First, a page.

First of all, anyone who is reading hasn’t seen Avengers: Age of Ultron should stop reading and see the film because some spoilers from that film will be covered. With that warning out of the way, let’s go over the ramifications of the newly released film.
Just like Captain America: The Winter Soldier, Avengers: Age of Ultron has proven to be a pivotal film in the ever-growing Marvel Cinematic Universe (MCU). By the film’s end, the status quo of the superhero team has been irrevocably changed symbolized by a new lineup. But more importantly, the seeds for future films in the MCU have been planted or nurtured. Specifically, the next Avengers films, Avengers: Infinity War, Parts I and II, Thor: Ragnarok, Black Panther, and next year’s Captain America: Civil War.
A complaint lodged against Avengers: Age of Ultron is that it spends too much time setting up these future films, but as one of the final films in Phase Two of the MCU it needed to set up Phase Three with its many references and subplots that weren’t intricately involved with the film’s main storyline. In fact, some have griped that more Easter eggs weren’t dropped, namely having cameos by Spider-Man, Doctor Strange, Ant-Man, and Captain Marvel (who was supposed to be briefly introduced but dropped at the last minute). In reality, the film followed the mode of modern comic books that have many references to other titles, especially during big events. But never mind these gripes, looking ahead, one can’t help getting excited by the prospect of what is to come.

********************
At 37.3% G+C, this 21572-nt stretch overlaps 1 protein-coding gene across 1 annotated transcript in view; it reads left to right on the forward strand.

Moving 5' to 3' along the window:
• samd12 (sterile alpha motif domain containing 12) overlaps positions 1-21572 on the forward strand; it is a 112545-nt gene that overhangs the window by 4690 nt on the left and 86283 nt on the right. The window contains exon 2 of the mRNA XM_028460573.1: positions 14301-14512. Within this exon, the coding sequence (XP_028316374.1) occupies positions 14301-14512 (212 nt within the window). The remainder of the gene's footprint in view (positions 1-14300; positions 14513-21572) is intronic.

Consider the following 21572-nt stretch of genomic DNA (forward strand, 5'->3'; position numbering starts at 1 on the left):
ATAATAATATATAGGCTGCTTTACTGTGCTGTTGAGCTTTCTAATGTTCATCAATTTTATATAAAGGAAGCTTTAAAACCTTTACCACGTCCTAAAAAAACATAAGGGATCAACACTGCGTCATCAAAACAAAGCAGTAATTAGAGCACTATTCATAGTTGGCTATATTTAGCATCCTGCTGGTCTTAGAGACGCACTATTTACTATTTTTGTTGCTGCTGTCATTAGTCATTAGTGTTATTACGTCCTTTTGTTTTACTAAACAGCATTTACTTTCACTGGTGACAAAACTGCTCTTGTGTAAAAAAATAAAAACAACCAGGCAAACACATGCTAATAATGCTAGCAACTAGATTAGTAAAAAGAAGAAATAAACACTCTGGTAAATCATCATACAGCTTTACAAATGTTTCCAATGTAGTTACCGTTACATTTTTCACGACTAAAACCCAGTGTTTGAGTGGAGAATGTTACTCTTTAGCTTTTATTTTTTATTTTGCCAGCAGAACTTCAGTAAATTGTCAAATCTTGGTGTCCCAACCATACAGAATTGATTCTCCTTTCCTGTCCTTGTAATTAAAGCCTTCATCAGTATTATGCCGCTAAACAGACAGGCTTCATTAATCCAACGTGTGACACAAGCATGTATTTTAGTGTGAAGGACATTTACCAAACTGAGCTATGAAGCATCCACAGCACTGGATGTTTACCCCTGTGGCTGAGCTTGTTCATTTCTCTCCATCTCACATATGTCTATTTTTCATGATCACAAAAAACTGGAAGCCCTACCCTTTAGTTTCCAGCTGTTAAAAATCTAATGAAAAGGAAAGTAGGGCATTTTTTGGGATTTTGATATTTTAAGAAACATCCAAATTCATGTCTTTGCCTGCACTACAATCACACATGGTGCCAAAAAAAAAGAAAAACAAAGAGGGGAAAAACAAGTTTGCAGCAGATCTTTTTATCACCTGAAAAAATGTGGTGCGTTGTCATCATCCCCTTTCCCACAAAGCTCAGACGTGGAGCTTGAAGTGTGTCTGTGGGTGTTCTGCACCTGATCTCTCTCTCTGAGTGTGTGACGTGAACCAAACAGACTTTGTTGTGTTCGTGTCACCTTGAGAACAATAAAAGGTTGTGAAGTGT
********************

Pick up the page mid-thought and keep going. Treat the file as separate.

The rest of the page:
Comes The Civil War
After this summer’s Ant-Man, the next major event in the MCU will be the third Captain America film. It’s to be a loose adaptation of the classic comic book mini-series, Civil War, that came out last decade and forever changed the Marvel Universe. In that story, Iron Man and Captain America become bitter enemies with each other and formed factions that battled each other. It all started in the wake of a 9/11-type tragedy that had the public demanding that super-powered beings be held more accountable. This culminated in the passage of the Superhuman Registration Act and with the two heroes taking opposing viewpoints about the law and arms against one another.
Kevin Feige, the president of Marvel Studios has stated that the film won’t be a strict adaptation of the mini-series, “So this will be Civil War based off all the other films you’ve seen up to this point, particularly Winter Soldier and Age of Ultron…Something happens. It has made the governments of the world say ‘we need to have some oversight of these guys.’ It’s not about the secret identity thing, as much as it is about, overall, who reports to who.”
What will exactly happen? We can only speculate at this point as we wonder the following: Will the Winter Soldier be involved in some incident that leads to the Civil War? Or perhaps the film’s villain, Baron Zemo will orchestrate events to bring about chaos and the Civil War. It seems that Captain America: Civil War will be as deep and exciting as its predecessor with mature themes while delivering the big thrills. And it promises to be one of the bigger epics in the MCU.
But wouldn’t it have made more sense to make this an Avengers film instead? To have a war, one needs an army and presumably both camps will have its supporters, hence a large group of characters at least for a solo superhero film. Already, Robert Downey, Jr. will reprise his role as Iron Man/Tony Stark. It’s been announced that the film will introduce Black Panther and Spider-Man (making his MCU debut). Other featured heroes include Black Widow, Hawkeye, Falcon, Scarlet Witch, War Machine, Ant-Man and Vision. The coming film runs the risk of being too bloated with characters and a story that needs more time or additional films to satisfactorily tell its core story. But the film is in good hands with Anthony and Joe Russo directing it. Continue reading